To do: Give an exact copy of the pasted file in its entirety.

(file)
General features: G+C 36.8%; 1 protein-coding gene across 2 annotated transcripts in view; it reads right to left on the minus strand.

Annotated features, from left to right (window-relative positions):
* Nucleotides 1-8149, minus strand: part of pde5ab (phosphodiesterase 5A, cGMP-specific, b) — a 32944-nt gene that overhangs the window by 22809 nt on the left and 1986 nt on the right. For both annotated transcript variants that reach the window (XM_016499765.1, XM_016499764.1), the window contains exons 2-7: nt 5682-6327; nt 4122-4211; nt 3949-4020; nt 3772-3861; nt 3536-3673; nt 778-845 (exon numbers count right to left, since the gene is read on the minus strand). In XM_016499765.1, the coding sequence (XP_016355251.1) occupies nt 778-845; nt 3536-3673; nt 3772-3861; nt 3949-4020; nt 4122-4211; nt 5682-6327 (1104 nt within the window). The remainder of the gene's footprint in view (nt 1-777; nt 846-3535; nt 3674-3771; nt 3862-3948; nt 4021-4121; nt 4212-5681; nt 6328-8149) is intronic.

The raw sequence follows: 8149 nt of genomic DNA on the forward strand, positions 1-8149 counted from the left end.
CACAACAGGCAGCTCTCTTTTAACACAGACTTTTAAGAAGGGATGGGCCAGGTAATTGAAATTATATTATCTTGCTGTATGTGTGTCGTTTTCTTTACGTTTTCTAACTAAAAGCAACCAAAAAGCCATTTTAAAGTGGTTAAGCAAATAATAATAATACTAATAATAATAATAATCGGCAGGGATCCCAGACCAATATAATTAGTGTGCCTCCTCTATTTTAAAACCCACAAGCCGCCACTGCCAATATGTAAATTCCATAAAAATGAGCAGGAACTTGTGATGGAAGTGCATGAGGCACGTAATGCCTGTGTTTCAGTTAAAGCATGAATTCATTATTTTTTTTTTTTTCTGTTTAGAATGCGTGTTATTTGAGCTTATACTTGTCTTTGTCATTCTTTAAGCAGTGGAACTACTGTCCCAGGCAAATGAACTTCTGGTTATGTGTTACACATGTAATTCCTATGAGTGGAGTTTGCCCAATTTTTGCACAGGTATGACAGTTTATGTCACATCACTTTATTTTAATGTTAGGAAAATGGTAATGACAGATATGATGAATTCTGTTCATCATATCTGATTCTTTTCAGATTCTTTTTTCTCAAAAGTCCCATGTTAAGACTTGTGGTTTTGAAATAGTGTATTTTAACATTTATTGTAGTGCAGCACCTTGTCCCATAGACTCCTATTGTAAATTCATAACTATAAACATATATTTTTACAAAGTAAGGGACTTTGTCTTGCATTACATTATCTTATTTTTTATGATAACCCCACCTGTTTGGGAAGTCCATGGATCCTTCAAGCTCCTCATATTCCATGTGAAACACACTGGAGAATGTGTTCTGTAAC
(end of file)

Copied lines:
General features: G+C 36.8%; 1 protein-coding gene across 2 annotated transcripts in view; it reads right to left on the minus strand.

Annotated features, from left to right (window-relative positions):
* Nucleotides 1-8149, minus strand: part of pde5ab (phosphodiesterase 5A, cGMP-specific, b) — a 32944-nt gene that overhangs the window by 22809 nt on the left and 1986 nt on the right. For both annotated transcript variants that reach the window (XM_016499765.1, XM_016499764.1), the window contains exons 2-7: nt 5682-6327; nt 4122-4211; nt 3949-4020; nt 3772-3861; nt 3536-3673; nt 778-845 (exon numbers count right to left, since the gene is read on the minus strand). In XM_016499765.1, the coding sequence (XP_016355251.1) occupies nt 778-845; nt 3536-3673; nt 3772-3861; nt 3949-4020; nt 4122-4211; nt 5682-6327 (1104 nt within the window). The remainder of the gene's footprint in view (nt 1-777; nt 846-3535; nt 3674-3771; nt 3862-3948; nt 4021-4121; nt 4212-5681; nt 6328-8149) is intronic.

The raw sequence follows: 8149 nt of genomic DNA on the forward strand, positions 1-8149 counted from the left end.
CACAACAGGCAGCTCTCTTTTAACACAGACTTTTAAGAAGGGATGGGCCAGGTAATTGAAATTATATTATCTTGCTGTATGTGTGTCGTTTTCTTTACGTTTTCTAACTAAAAGCAACCAAAAAGCCATTTTAAAGTGGTTAAGCAAATAATAATAATACTAATAATAATAATAATCGGCAGGGATCCCAGACCAATATAATTAGTGTGCCTCCTCTATTTTAAAACCCACAAGCCGCCACTGCCAATATGTAAATTCCATAAAAATGAGCAGGAACTTGTGATGGAAGTGCATGAGGCACGTAATGCCTGTGTTTCAGTTAAAGCATGAATTCATTATTTTTTTTTTTTTCTGTTTAGAATGCGTGTTATTTGAGCTTATACTTGTCTTTGTCATTCTTTAAGCAGTGGAACTACTGTCCCAGGCAAATGAACTTCTGGTTATGTGTTACACATGTAATTCCTATGAGTGGAGTTTGCCCAATTTTTGCACAGGTATGACAGTTTATGTCACATCACTTTATTTTAATGTTAGGAAAATGGTAATGACAGATATGATGAATTCTGTTCATCATATCTGATTCTTTTCAGATTCTTTTTTCTCAAAAGTCCCATGTTAAGACTTGTGGTTTTGAAATAGTGTATTTTAACATTTATTGTAGTGCAGCACCTTGTCCCATAGACTCCTATTGTAAATTCATAACTATAAACATATATTTTTACAAAGTAAGGGACTTTGTCTTGCATTACATTATCTTATTTTTTATGATAACCCCACCTGTTTGGGAAGTCCATGGATCCTTCAAGCTCCTCATATTCCATGTGAAACACACTGGAGAATGTGTTCTGTAAC